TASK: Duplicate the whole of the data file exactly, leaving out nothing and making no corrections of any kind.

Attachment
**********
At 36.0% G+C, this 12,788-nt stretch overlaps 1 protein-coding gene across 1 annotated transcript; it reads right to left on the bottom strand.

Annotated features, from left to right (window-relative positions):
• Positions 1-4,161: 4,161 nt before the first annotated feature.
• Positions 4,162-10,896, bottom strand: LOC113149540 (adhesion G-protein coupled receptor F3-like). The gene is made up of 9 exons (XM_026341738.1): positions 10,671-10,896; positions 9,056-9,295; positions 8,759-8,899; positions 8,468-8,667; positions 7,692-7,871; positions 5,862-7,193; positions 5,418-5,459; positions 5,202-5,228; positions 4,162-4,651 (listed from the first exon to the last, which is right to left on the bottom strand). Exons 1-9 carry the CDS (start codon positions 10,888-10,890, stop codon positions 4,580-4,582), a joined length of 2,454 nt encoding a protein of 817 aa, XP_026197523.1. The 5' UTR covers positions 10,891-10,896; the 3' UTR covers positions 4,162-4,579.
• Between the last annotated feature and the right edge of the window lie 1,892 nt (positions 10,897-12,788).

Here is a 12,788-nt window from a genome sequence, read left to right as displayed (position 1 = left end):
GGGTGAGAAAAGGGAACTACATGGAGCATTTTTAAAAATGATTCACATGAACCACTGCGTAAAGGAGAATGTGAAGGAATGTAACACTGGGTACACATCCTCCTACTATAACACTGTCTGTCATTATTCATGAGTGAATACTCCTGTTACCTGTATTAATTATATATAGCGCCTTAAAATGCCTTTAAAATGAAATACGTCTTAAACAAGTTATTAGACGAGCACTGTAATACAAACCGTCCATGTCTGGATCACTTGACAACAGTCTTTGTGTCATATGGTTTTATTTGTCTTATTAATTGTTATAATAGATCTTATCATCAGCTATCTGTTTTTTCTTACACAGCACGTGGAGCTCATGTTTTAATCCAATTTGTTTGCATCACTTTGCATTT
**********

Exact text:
At 36.0% G+C, this 12,788-nt stretch overlaps 1 protein-coding gene across 1 annotated transcript; it reads right to left on the bottom strand.

Annotated features, from left to right (window-relative positions):
• Positions 1-4,161: 4,161 nt before the first annotated feature.
• Positions 4,162-10,896, bottom strand: LOC113149540 (adhesion G-protein coupled receptor F3-like). The gene is made up of 9 exons (XM_026341738.1): positions 10,671-10,896; positions 9,056-9,295; positions 8,759-8,899; positions 8,468-8,667; positions 7,692-7,871; positions 5,862-7,193; positions 5,418-5,459; positions 5,202-5,228; positions 4,162-4,651 (listed from the first exon to the last, which is right to left on the bottom strand). Exons 1-9 carry the CDS (start codon positions 10,888-10,890, stop codon positions 4,580-4,582), a joined length of 2,454 nt encoding a protein of 817 aa, XP_026197523.1. The 5' UTR covers positions 10,891-10,896; the 3' UTR covers positions 4,162-4,579.
• Between the last annotated feature and the right edge of the window lie 1,892 nt (positions 10,897-12,788).

Here is a 12,788-nt window from a genome sequence, read left to right as displayed (position 1 = left end):
GGGTGAGAAAAGGGAACTACATGGAGCATTTTTAAAAATGATTCACATGAACCACTGCGTAAAGGAGAATGTGAAGGAATGTAACACTGGGTACACATCCTCCTACTATAACACTGTCTGTCATTATTCATGAGTGAATACTCCTGTTACCTGTATTAATTATATATAGCGCCTTAAAATGCCTTTAAAATGAAATACGTCTTAAACAAGTTATTAGACGAGCACTGTAATACAAACCGTCCATGTCTGGATCACTTGACAACAGTCTTTGTGTCATATGGTTTTATTTGTCTTATTAATTGTTATAATAGATCTTATCATCAGCTATCTGTTTTTTCTTACACAGCACGTGGAGCTCATGTTTTAATCCAATTTGTTTGCATCACTTTGCATTT